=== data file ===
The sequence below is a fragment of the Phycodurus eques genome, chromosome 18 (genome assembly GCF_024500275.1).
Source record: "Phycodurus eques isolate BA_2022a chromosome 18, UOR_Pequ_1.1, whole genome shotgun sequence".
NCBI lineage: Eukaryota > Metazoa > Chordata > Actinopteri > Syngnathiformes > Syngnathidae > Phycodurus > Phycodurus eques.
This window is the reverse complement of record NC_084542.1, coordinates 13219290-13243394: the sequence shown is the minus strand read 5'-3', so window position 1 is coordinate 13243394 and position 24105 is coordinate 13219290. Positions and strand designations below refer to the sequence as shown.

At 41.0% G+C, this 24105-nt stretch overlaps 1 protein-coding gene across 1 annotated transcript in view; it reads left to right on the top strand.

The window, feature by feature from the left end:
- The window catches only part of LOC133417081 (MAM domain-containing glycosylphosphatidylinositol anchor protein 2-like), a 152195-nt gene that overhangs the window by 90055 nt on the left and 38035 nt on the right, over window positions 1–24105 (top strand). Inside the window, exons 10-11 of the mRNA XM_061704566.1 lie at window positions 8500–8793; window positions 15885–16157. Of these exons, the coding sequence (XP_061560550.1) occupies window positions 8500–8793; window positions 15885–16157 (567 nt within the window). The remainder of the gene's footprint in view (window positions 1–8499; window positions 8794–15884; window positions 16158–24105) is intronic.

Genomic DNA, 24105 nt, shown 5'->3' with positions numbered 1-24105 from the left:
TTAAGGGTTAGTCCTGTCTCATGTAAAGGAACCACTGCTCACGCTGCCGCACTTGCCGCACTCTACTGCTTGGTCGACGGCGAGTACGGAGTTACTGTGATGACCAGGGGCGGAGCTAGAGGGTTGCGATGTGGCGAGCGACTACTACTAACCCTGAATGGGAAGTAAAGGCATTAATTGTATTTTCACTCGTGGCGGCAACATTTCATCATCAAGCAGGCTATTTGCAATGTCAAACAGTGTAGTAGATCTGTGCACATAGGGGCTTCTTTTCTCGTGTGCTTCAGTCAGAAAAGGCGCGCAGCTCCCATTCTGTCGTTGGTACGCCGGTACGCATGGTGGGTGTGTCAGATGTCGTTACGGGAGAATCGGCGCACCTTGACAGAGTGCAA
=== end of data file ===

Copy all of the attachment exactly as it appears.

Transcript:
The sequence below is a fragment of the Phycodurus eques genome, chromosome 18 (genome assembly GCF_024500275.1).
Source record: "Phycodurus eques isolate BA_2022a chromosome 18, UOR_Pequ_1.1, whole genome shotgun sequence".
NCBI lineage: Eukaryota > Metazoa > Chordata > Actinopteri > Syngnathiformes > Syngnathidae > Phycodurus > Phycodurus eques.
This window is the reverse complement of record NC_084542.1, coordinates 13219290-13243394: the sequence shown is the minus strand read 5'-3', so window position 1 is coordinate 13243394 and position 24105 is coordinate 13219290. Positions and strand designations below refer to the sequence as shown.

At 41.0% G+C, this 24105-nt stretch overlaps 1 protein-coding gene across 1 annotated transcript in view; it reads left to right on the top strand.

The window, feature by feature from the left end:
- The window catches only part of LOC133417081 (MAM domain-containing glycosylphosphatidylinositol anchor protein 2-like), a 152195-nt gene that overhangs the window by 90055 nt on the left and 38035 nt on the right, over window positions 1–24105 (top strand). Inside the window, exons 10-11 of the mRNA XM_061704566.1 lie at window positions 8500–8793; window positions 15885–16157. Of these exons, the coding sequence (XP_061560550.1) occupies window positions 8500–8793; window positions 15885–16157 (567 nt within the window). The remainder of the gene's footprint in view (window positions 1–8499; window positions 8794–15884; window positions 16158–24105) is intronic.

Genomic DNA, 24105 nt, shown 5'->3' with positions numbered 1-24105 from the left:
TTAAGGGTTAGTCCTGTCTCATGTAAAGGAACCACTGCTCACGCTGCCGCACTTGCCGCACTCTACTGCTTGGTCGACGGCGAGTACGGAGTTACTGTGATGACCAGGGGCGGAGCTAGAGGGTTGCGATGTGGCGAGCGACTACTACTAACCCTGAATGGGAAGTAAAGGCATTAATTGTATTTTCACTCGTGGCGGCAACATTTCATCATCAAGCAGGCTATTTGCAATGTCAAACAGTGTAGTAGATCTGTGCACATAGGGGCTTCTTTTCTCGTGTGCTTCAGTCAGAAAAGGCGCGCAGCTCCCATTCTGTCGTTGGTACGCCGGTACGCATGGTGGGTGTGTCAGATGTCGTTACGGGAGAATCGGCGCACCTTGACAGAGTGCAA